We don’t vote. In the last election, only 24 million Canadians were on the voters list, and more than a third of those did not cast a ballot. That means less than half of Canadians participated. In fact, the difference between first place for the Conservatives and second place for the NDP was equal to less than four per cent of our population. For provincial elections, even fewer turn out. In last year’s municipal election in Ottawa, less than two in five of those eligible to vote did.
Contrary to conventional wisdom, this is not a recent phenomenon, the result of increasingly indolent youth. Turnout in the late 1800s was the same as today, and has never gone above 80 per cent. As I said, we don’t vote.
There are some hopeful signs this might change. Several organizations have mobilized to increase turnout this year, such as Vote Savvy and Why Vote. Our national jester, Rick Mercer, has launched a #VoteNation campaign. And Elections Canada reports advance voting is up significantly from 2011. But no one expects anything more than a very modest improvement in final numbers.
This is astounding. As a nation, we are constantly griping about the “democratic deficit” and bitterly complaining about the fools in Ottawa, yet, when it comes to doing something about it, we, the people, are the ones letting the country down.
Voting is possibly one of the most important of our few responsibilities as citizens. We are showered with rights and privileges and, in return, our social compact requires so little: Pay your taxes and, once every four years, stop by the local school and fold up a piece of paper.
Of course, voting is all about our own money. The federal government burns through about $1.1 trillion every four years. (That works out to $34,000 per person.) That money comes from us. You would think this fact alone would have us pushing each other out of the way on election day, as we try to influence how Ottawa spends a third of our paycheques.
What’s more, there are so many good people asking for your vote. Across the country, thousands of Canadians have sacrificed money, jobs, their pride and peace of mind to run for office. For months, they schlep back and forth across their enormous ridings (three of our electoral districts are larger than France), earnestly campaigning to make Canada a better place. In return, all they ask from you is to take 20 minutes to vote on the way home from work.
Conversely, there are a lot of horrible people running, as well. Psychologists have found that sociopaths are not only more likely to go into politics, they tend to do very well. In this election, social media revealed that candidates of every stripe can be racist, unpleasant and ignorant. Many incumbents, from all parties, have behaved abysmally in this last Parliament, and there are few pleasures greater than “throwing the bastards out.” But still, one in three can only shrug and stay home.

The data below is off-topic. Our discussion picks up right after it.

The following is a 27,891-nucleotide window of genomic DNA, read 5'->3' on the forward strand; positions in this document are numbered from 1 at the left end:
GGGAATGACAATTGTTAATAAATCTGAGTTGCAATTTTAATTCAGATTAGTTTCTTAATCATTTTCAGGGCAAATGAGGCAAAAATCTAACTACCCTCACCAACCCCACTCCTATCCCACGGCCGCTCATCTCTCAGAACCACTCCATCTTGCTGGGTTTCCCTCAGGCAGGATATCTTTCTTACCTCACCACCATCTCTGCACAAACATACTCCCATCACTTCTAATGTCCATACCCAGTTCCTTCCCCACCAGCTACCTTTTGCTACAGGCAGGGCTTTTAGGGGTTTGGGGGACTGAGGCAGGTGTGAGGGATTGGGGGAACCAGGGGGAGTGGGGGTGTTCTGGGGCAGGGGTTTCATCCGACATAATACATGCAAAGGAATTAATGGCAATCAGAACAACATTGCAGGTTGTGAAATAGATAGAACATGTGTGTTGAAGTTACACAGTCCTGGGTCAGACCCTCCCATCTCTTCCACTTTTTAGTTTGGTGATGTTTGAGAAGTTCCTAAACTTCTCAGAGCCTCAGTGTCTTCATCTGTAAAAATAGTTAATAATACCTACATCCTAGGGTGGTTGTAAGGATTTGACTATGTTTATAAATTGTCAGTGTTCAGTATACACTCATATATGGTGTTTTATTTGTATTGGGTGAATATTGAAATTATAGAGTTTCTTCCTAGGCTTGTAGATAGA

In this election, with so many close races and a two-way tie at the national level, every vote will matter. Behind the spurious issues such as the niqab, there are genuine and important choices to be made: Should Canada be fighting in Syria? How many refugees should we accept? Should C-51, the controversial Anti-Terrorism Act, be kept, amended, or repealed? Should the Trans-Pacific Partnership trade agreement be signed? And should climate change become a national priority? It would be hard to find Canadians who don’t have a strong view about at least one of these issues. They affect every one of us. And yet, we don’t vote.
For eons, we suffered or thrived according to the length of seasons or the strength of predators. Collectively, slowly, we mastered these forces; we built shelters, we invented guns. But, individually, for most of us, we were still subject to the whims of the more powerful. Where you lived, how you lived, and how long you lived depended on an unaccountable few at the top of the food chain.
Then everything changed. Magna Carta. Parliaments. Universal suffrage. For the first time in creation, some humans in some places were able to choose how they were governed. As a historic milestone, this transition cannot be understated. Many of our recent ancestors understood this so well, they were willing to die, on 19th-century barricades or 20th-century battlefields, to protect it. But still, we don’t vote.
There is a troubling school of thought in the field of neuroscience that argues that free will does not exist. The theory is that humans are merely nematodes writ large, a bundle of neurons that automatically and predictably react to stimuli. Given a specific set of circumstances, your brain will consistently respond in a specific way, and any impression you might have of making conscious choices is merely an illusion.
On election day, your vote could be a great middle finger to this idea that we are victims of fate. It could be a silent thank you to the millions who died to give you the right. It could be a kick in the ass to the politicians you loathe, or a helping hand to the ones you love. Your ballot can be a shout in support of free trade, or free housing, or free will. It can be all these things. You just need to vote.